Risk of women burning to death in India double mens
Indian women are twice as likely to burn to death than men, new research shows.
In India, twelve women burn to death every hour on average – almost double the corresponding number for men – according to a new study published in The Lancet medical journal.
The research was conducted by three US-based researchers – Prachi Sanghavi of Cambridge, Massachusetts, Kavi Bhalla of Harvard University, and Veena Das of Johns Hopkins University.
They estimated that there was a total of about 163,000 fire-related deaths in India in 2001, accounting for 2% of all deaths across the entire country of 1.1 billion people. Their estimate was six times higher than that reported by Indian police, they said.
Of the total number of fire-related deaths, 106,000 were women, and of those 57% were between the ages of 15 and 34, the study showed. The average ratio between women and men dying by fire was almost 2:1, while that between young women and young men was 3:1.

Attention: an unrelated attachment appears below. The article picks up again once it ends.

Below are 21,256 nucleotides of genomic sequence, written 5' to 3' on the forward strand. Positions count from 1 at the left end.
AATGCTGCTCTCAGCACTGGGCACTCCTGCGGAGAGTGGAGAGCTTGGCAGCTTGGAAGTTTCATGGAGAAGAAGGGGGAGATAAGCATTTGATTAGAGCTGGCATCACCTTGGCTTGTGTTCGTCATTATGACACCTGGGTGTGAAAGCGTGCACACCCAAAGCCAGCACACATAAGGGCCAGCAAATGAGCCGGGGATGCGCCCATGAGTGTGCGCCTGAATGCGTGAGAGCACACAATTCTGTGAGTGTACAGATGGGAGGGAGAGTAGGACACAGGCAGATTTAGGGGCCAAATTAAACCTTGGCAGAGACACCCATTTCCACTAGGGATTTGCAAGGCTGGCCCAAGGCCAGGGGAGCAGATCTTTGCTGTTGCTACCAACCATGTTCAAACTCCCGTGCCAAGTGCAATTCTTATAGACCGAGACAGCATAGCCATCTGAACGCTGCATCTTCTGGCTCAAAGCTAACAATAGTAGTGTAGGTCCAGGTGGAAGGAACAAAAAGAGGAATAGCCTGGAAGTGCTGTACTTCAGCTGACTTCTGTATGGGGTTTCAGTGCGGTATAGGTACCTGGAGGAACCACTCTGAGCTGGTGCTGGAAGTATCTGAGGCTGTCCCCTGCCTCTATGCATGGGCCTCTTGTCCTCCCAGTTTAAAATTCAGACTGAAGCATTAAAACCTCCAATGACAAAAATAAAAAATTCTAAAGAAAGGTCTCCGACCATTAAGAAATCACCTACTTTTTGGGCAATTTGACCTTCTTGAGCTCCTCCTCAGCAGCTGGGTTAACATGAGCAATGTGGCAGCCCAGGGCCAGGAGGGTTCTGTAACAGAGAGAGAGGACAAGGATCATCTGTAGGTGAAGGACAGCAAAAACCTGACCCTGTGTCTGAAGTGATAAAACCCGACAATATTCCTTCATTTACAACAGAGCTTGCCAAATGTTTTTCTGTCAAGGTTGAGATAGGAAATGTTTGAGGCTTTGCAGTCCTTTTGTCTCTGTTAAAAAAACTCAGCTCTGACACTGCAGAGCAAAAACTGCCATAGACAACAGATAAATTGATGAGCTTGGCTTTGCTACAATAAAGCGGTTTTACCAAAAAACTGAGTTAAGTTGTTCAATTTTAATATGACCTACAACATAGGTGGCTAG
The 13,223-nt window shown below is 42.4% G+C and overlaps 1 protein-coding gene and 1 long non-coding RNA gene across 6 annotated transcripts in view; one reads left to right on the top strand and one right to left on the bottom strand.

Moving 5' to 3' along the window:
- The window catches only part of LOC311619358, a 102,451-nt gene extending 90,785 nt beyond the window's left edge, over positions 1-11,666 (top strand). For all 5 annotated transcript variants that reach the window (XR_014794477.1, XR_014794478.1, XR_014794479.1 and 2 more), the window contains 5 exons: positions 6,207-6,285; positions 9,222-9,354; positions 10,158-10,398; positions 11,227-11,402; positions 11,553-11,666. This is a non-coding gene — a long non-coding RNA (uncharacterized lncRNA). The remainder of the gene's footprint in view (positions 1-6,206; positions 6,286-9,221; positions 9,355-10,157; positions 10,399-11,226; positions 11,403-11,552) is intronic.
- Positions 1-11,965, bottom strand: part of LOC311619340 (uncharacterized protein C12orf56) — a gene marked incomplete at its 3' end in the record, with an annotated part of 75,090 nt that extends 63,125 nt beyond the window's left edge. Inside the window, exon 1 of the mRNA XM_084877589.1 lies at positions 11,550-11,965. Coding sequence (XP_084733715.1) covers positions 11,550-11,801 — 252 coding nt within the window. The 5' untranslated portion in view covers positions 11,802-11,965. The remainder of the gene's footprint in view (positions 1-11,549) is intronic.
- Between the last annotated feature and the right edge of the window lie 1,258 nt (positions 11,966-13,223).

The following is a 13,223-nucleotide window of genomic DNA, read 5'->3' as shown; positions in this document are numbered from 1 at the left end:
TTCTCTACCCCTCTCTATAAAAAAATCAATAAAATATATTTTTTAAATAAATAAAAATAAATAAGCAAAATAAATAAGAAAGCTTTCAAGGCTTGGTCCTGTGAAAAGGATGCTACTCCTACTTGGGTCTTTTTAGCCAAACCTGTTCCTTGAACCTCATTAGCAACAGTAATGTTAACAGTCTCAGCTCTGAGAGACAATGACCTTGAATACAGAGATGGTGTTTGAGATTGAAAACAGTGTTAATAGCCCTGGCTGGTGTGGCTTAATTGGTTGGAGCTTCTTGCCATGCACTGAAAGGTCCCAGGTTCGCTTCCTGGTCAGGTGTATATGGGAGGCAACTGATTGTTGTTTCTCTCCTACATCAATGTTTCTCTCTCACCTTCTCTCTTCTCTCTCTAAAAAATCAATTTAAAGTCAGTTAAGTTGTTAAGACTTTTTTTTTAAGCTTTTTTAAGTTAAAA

‘Such a high frequency of deaths in young women suggests that these deaths have common causes involving kitchen accidents, self-immolation, and different forms of domestic violence which may include dowry harassment that leads to death,’ the study said. Victims are often killed by being doused with kerosene and set on fire.
The results constitute the latest evidence of the vulnerability of women in India, where equality of the sexes is guaranteed in the constitution but remains a distant dream on the ground for all but the very rich.
Despite a raft of laws to protect women’s rights, activists say that India still suffers among the world’s highest rates of female foeticide and infanticide, child marriage, sexual harassment and domestic violence.